Kootenay & Co. – Damaged Goods – Collaborative EP – EP Review
Exciting times, exciting times.
If you’ve been reading about the music of Kootenay & Co. here on our pages through our posting on the single “Far & Long Gone,” or read our interview with this project’s main centerpiece Jordan Kootenay from earlier this year, then chances are you know just how hard he’s been working on getting this EP out there into the world. From sourcing the right talents to play along with him, to battling the million hurdles that the pandemic era threw into his way, to the many personal struggles he faced before he even recorded a single solitary note – by all accounts, to read the whole story & know it, is to know that it’s pretty much a miracle that Jordan is even still around after all he’s been through. A resilient spirit that’s well on his road to recovery and finding a new path for himself through the music he’s making – the man should be proud of all he’s accomplished and the fact that he’s made it this far. As the old adage goes, it takes a lifetime to make your first record and you get two weeks to make your second – and I’d suspect that now Jordan knows better about what he’s capable of as a songwriter & musician, and all that it takes to put together a recording from start to finish…that next one won’t take him quite as long to get to. He’s focused now and has his head in the game…he knows what’s important and that this time we’ve got to make our mark is short…I’m confident he’ll continue to surge forward from here.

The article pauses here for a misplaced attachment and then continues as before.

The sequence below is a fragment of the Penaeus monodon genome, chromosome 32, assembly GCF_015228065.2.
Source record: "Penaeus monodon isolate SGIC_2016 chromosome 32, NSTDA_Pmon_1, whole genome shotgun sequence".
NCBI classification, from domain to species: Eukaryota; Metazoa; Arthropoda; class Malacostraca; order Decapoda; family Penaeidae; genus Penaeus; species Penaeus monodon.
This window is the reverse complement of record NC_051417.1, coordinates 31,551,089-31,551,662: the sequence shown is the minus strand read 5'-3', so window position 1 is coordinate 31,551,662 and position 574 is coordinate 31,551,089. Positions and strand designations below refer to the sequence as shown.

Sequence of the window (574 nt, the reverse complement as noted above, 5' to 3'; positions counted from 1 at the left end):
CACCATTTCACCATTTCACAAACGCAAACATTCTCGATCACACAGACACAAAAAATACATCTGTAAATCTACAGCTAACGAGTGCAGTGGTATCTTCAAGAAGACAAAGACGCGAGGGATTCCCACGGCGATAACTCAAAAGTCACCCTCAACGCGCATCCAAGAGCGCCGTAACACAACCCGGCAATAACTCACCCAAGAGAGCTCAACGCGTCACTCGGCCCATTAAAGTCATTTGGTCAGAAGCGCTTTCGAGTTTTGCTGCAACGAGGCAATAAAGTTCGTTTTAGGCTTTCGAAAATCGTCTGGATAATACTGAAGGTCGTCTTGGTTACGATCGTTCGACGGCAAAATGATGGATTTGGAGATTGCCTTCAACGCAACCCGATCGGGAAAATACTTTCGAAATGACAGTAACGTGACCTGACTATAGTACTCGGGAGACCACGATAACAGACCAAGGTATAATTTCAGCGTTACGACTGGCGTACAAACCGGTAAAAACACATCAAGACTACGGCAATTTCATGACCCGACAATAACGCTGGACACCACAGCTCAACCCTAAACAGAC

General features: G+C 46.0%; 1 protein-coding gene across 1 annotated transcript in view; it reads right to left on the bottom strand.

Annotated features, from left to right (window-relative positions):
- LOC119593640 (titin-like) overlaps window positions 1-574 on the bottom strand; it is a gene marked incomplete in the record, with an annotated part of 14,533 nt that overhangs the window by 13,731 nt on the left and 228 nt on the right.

Honestly…not even being a Country-music fan for the most part myself, I’m really impressed by this record and how it’s all come out for Kootenay & Co. – you can hear the professionalism right off the drop as “Years Before” begins and these storyteller-style vibes start to work their magic on ya. The only thing I hear potentially working against this band is that they might not exactly be recreating the wheel – it’s a tough genre to stand out in right now with all the flash & dazzle & attention on the mainstream giants – but given the quality & strength of the songwriting you’ll find here, this record might have a better chance in making an impression than we realize right now & this early on post-release. With a little bit of time & listening ears giving this EP a healthy spin or two…I dunno…call me crazy, but I think Kootenay & Co. have the potential to win a whole lot of people out there over, just like myself, who recognize that quality songwriting is something that connects in every style & genre out there. The reality is, he’s got an EP that’s lined with genuinely interesting material…and with the attention to detail paid to the imagery in the lyrics & words, you feel like you’re listening to a story unfolding…which arguably, literally or metaphorically speaking, it is. Trying to piece together whatever the heck it was that happened the night before while waking up in a cell, “Years Before” pretty much lays it all out there as plain as day – this all might sound pleasant to the ears, but lyrically, it digs in so much deeper. Looking back on the person he was “Years Before,” this opening track instantly sets the tone for what’s to follow…stellar vocals, inspired musicianship, welcoming vibes, and lyrics that’ll cut right to the bone. Kootenay makes no excuses for his wild & out of control behavior in his past; he owns it, and he uses it now for a greater good…as a reminder to make each and every day better than the last, and LIVE life.